Clinical commissioning group guidance was first published in November 2017 listing 18 items that should no longer be prescribed in primary care as they were considered to be of low clinical value or were not cost effective. NHS England also issued guidance in March 2018 restricting routine prescribing of over-the-counter medicines for the treatment of 35 minor self-limiting conditions.
They are now running a public consultation from 28 November 2018 until 28 February 201 over whether eight further items including silk clothes, amiodarone for abnormal heart rhythms, bath and shower emollient preparations, for atrial fibrillation and minocycline for acne, should be included in the list as they are deemed to have relatively low clinical effectiveness. It will also update clinical commissioning group guidance on rubefacients, included in the 2017 list of items, to consider exclusion of capsaicin cream. Blood glucose testing strips, needles for prefilled and reusable insulin pens and aliskiren for blood pressure could also be included on the list after they were also deemed not cost effective. These measures could save the NHS £68.8m each year.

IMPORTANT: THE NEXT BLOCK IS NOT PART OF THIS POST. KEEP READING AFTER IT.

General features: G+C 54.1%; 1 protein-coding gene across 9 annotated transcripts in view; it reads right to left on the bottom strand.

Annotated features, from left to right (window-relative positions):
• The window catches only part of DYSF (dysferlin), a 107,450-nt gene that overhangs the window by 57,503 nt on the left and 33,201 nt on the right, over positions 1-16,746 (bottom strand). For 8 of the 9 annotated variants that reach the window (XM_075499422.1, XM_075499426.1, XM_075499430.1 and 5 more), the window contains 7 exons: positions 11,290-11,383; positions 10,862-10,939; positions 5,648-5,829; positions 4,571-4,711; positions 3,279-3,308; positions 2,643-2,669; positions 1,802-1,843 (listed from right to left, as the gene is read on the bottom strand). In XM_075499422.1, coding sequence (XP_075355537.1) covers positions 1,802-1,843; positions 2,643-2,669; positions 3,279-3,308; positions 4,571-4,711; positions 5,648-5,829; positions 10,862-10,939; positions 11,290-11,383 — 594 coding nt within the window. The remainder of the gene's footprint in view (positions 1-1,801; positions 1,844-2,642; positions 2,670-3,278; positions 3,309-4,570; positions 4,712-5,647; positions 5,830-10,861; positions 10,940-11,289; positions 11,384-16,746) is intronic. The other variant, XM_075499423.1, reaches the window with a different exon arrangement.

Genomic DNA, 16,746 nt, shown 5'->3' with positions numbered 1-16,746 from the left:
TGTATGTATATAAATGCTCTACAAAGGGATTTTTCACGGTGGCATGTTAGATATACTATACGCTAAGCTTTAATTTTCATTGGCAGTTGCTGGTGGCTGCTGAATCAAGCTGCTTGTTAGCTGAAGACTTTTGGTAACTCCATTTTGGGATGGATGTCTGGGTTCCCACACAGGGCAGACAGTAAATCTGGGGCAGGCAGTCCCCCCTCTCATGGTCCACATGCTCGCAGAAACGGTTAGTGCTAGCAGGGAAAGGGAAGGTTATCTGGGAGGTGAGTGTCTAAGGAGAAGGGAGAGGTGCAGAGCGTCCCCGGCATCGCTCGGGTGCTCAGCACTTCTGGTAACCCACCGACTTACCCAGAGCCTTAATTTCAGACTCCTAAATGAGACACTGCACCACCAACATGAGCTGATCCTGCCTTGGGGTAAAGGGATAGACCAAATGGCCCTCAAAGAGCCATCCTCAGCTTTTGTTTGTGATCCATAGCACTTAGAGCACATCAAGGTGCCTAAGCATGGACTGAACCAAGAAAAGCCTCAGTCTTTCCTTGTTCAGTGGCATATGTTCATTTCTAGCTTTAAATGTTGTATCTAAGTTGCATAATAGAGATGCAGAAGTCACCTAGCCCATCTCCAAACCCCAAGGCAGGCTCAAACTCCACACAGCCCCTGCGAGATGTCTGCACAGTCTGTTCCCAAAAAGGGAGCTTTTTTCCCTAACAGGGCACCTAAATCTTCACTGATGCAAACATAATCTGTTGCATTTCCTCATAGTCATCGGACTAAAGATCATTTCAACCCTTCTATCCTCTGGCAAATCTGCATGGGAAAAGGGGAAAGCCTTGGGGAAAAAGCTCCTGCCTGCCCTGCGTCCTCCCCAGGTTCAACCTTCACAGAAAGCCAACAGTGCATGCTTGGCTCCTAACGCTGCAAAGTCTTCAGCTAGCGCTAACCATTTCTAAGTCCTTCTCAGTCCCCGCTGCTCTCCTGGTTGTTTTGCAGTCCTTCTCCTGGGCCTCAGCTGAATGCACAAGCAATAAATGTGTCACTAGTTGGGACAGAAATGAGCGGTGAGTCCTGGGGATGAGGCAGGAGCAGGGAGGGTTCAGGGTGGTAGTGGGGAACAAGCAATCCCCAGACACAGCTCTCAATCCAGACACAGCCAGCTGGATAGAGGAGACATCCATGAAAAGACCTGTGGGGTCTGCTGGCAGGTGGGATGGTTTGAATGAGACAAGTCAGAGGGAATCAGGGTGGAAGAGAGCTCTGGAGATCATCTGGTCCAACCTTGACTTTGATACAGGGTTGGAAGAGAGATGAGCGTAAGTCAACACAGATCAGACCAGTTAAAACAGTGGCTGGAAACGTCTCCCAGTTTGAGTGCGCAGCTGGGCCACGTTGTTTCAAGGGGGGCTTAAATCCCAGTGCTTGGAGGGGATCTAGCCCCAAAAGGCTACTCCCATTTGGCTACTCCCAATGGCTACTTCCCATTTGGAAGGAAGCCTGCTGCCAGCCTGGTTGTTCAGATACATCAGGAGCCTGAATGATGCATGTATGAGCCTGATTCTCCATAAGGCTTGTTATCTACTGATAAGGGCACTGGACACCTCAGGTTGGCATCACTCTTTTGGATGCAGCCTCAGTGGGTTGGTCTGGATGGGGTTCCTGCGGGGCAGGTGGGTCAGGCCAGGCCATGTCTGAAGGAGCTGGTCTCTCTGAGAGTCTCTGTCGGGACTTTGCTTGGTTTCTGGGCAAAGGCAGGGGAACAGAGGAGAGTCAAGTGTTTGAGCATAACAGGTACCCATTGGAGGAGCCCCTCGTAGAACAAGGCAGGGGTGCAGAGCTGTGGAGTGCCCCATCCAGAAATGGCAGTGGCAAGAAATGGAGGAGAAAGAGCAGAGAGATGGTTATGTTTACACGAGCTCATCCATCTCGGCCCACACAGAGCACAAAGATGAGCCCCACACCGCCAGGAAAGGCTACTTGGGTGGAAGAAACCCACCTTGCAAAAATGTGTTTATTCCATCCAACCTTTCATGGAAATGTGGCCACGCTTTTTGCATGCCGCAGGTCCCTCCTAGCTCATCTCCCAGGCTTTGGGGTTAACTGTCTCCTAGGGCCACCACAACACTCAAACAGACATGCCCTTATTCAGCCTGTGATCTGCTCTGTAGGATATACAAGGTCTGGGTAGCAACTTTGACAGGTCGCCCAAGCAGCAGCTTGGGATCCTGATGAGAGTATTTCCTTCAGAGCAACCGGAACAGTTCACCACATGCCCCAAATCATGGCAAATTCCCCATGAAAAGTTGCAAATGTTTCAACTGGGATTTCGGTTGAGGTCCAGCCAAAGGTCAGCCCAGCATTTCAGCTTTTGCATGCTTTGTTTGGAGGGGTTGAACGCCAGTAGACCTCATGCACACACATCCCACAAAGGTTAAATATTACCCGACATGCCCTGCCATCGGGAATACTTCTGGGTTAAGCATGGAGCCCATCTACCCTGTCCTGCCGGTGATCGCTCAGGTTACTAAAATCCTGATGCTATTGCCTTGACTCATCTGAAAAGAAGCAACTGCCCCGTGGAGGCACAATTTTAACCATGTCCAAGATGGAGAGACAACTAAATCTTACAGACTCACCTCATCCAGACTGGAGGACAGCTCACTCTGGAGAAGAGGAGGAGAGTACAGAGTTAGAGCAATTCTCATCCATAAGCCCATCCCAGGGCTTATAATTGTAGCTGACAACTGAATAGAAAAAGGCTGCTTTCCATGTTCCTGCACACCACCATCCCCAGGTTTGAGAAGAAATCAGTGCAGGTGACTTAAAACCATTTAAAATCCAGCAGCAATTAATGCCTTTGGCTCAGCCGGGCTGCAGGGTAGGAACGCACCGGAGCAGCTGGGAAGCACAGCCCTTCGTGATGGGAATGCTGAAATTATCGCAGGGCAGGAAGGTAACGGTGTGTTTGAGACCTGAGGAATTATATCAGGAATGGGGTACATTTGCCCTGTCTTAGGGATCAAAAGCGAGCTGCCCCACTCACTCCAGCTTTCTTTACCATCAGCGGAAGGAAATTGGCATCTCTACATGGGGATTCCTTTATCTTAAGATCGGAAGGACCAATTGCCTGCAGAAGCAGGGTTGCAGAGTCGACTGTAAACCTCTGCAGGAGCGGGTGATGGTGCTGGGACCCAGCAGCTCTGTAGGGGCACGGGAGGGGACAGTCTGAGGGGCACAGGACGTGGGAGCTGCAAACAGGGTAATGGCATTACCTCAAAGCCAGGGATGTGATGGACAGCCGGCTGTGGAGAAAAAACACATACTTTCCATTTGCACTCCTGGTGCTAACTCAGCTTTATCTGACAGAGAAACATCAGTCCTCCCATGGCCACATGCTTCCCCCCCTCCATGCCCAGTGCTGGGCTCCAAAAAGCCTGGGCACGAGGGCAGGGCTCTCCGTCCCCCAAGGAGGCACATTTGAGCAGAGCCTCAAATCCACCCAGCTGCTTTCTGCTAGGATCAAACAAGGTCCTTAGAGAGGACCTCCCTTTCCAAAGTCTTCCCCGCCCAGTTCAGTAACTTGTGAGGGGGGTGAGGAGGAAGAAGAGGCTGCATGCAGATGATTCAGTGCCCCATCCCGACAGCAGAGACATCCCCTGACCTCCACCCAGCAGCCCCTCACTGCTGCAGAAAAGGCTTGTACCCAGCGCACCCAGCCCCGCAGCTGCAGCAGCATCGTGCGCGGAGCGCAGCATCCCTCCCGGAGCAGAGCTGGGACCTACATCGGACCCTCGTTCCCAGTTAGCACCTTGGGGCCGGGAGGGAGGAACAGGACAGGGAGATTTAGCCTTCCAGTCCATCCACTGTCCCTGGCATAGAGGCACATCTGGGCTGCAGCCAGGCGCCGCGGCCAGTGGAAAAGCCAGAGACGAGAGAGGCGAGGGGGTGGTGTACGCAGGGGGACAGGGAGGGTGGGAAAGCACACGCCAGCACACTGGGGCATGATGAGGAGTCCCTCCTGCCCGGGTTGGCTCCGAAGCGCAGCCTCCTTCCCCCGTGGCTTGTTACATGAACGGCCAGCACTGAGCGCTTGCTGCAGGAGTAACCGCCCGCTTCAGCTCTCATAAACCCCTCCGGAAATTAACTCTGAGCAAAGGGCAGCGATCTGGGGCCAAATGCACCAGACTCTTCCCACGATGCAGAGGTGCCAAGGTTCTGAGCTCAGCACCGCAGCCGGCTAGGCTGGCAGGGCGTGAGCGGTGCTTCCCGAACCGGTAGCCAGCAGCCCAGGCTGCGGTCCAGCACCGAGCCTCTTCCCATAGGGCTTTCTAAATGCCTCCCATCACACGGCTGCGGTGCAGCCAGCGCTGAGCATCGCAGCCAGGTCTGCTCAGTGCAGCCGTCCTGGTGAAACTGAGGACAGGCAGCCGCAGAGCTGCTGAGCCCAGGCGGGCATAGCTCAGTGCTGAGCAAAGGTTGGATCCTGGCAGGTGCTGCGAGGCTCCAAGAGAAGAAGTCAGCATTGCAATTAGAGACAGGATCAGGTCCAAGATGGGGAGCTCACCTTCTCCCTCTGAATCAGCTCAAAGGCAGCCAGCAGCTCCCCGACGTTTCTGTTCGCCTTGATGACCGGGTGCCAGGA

“Public consultation launched to help save NHS England £70m.“
Stephen Powis, NHS England’s national medical director, said the committee responsible for drawing up the guidance, which includes representatives from the Royal Pharmaceutical Society, NHS Clinical Commissioners and NHS England, had committed to reviewing the November 2017 guidance “at least annually” to identify items that could be retained, removed or added to the list, and said: “It should be noted that this is not a complete ban, it’s about selecting more clinically and cost effective alternative medicines and items where appropriate.”